People Out of Place: Representations and Experiences Of Female Homelessness In Christchurch, New Zealand (Aotearoa) (2006)
Type of ContentTheses / Dissertations
Degree NameMaster of Arts
PublisherUniversity of Canterbury. Sociology and Anthropology
AuthorsMarsh, Kateshow all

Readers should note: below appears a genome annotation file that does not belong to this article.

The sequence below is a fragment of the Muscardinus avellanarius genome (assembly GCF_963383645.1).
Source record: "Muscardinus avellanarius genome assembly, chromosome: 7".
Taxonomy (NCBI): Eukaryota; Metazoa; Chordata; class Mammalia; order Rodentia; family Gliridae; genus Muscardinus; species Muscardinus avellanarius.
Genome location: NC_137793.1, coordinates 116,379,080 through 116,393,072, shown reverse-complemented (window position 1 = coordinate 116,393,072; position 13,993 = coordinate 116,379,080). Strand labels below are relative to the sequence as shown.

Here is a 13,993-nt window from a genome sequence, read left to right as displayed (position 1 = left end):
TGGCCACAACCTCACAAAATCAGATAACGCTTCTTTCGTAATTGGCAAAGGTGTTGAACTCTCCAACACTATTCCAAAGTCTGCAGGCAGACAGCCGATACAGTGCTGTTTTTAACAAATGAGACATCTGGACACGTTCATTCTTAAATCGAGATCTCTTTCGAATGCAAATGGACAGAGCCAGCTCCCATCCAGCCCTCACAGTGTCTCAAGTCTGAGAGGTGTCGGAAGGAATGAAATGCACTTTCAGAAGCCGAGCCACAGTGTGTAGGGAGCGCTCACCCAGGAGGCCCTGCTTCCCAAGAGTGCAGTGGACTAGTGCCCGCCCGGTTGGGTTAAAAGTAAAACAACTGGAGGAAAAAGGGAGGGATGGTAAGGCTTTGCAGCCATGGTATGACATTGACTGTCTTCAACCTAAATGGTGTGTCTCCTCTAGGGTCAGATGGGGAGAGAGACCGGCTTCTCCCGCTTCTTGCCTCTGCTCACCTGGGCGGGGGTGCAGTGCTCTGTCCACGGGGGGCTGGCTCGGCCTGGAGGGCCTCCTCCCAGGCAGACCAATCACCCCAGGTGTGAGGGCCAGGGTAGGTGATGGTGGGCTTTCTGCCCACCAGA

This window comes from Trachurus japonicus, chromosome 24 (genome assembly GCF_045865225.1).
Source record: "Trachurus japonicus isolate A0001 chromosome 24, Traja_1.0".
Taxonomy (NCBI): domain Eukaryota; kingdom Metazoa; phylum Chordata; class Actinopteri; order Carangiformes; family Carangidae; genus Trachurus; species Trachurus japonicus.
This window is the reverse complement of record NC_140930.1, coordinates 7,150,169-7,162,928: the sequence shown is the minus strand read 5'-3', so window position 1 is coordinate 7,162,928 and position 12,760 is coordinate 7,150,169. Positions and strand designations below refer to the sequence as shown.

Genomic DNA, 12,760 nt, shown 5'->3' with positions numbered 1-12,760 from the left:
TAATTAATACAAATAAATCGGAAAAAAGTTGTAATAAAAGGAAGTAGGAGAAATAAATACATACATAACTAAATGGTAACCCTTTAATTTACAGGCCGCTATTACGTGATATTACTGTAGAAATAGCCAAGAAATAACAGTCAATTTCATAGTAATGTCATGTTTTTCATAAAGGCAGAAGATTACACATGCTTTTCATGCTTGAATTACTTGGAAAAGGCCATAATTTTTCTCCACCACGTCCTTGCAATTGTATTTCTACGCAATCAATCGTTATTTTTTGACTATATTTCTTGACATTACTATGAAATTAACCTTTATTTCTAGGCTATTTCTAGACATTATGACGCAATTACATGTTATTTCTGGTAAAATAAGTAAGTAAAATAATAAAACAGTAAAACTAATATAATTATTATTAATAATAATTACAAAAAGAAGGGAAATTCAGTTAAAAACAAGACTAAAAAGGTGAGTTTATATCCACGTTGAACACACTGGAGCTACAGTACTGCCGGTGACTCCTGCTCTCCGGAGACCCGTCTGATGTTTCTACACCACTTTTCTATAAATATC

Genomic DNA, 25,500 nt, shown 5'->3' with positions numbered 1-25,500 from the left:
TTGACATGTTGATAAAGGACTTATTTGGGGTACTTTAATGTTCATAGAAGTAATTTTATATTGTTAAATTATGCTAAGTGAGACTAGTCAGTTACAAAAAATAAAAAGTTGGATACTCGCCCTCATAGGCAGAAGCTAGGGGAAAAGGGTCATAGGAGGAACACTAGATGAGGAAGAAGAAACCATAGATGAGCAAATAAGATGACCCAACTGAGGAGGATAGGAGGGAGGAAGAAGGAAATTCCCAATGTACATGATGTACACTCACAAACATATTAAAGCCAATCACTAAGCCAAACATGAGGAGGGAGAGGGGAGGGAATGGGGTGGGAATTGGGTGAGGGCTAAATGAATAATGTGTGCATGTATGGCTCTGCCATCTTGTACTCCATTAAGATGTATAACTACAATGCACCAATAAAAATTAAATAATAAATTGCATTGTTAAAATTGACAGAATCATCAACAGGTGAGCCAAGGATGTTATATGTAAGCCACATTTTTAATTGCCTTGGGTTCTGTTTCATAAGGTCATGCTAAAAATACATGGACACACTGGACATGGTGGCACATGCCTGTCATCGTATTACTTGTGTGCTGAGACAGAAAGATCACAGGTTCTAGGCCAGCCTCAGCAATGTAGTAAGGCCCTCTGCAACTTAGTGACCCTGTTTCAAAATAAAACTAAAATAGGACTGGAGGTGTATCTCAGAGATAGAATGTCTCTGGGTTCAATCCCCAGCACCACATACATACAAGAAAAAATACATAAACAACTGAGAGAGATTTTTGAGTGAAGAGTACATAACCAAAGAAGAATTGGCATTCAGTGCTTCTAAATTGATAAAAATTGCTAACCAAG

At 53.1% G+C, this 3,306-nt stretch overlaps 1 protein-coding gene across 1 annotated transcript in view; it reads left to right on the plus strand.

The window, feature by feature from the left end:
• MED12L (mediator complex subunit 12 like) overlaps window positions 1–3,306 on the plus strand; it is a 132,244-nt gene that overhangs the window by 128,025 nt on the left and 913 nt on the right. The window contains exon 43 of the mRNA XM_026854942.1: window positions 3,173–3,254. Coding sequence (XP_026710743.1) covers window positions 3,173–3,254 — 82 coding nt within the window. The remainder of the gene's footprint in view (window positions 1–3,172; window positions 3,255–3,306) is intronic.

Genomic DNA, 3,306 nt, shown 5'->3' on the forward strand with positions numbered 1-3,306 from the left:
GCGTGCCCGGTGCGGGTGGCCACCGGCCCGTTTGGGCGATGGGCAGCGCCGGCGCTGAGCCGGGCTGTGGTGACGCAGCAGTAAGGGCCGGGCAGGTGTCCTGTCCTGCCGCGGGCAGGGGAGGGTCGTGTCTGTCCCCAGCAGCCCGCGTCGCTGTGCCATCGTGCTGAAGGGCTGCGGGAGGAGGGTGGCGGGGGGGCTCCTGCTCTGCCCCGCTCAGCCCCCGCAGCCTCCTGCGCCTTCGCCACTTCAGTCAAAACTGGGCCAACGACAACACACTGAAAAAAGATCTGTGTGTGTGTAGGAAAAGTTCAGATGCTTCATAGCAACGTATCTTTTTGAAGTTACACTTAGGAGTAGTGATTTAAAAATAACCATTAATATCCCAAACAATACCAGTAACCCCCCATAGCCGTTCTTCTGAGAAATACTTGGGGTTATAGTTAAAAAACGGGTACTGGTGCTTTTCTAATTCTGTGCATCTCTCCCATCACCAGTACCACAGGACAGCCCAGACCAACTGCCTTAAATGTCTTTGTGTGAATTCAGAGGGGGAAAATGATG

This anthropological thesis focuses on female homelessness in Christchurch, New Zealand. I am interested in how different groups in society understand female homelessness and how their perceptions compare to the experiences of homeless women. Consequently, my research centres on the narratives of women who have experienced homelessness providing a view from the "inside". It is also concerned with representations of homelessness in the media and by service providers. The different representations raise issues relating to "normalisation" and "abnormalisation", classification and dichotomisation, self-governance and control, and social participation. I take up these issues to explore the social exclusion of homeless women. My research reveals a dominant homelessness discourse as well as one that might be considered a counter-discourse. The first suggests a dehumanising and unsympathetic approach as it situates homeless people as "abnormal" and "deviant" while the second suggests an empathetic and charitable approach as it situates homeless people as "normal" and "human". The media seem to reflect and reinforce the dominant discourse while service providers seem to reflect the counter-discourse. The women's narratives indicate that they reinforce the dominant discourse by internalising social norms. However, they are unable to reproduce them. Disconnection from mainstream society results in their being caught in a cycle they find difficult to break. This research shows that homeless women are predominantly positioned as social failures. They seem to be unable, or do not know how, to reproduce social norms, to govern themselves and to create meaningful and enduring social networks. Essentially, I explore why homeless women often remain on the periphery of society as "outsiders" and why they find it so difficult to transcend their circumstances. As there has been no contemporary research undertaken specifically on homeless women in New Zealand, I hope the current research will provide a building block for further research on what I conclude is a marginalised and socially excluded group of people who are dominantly portrayed as dysfunctional and "out of place".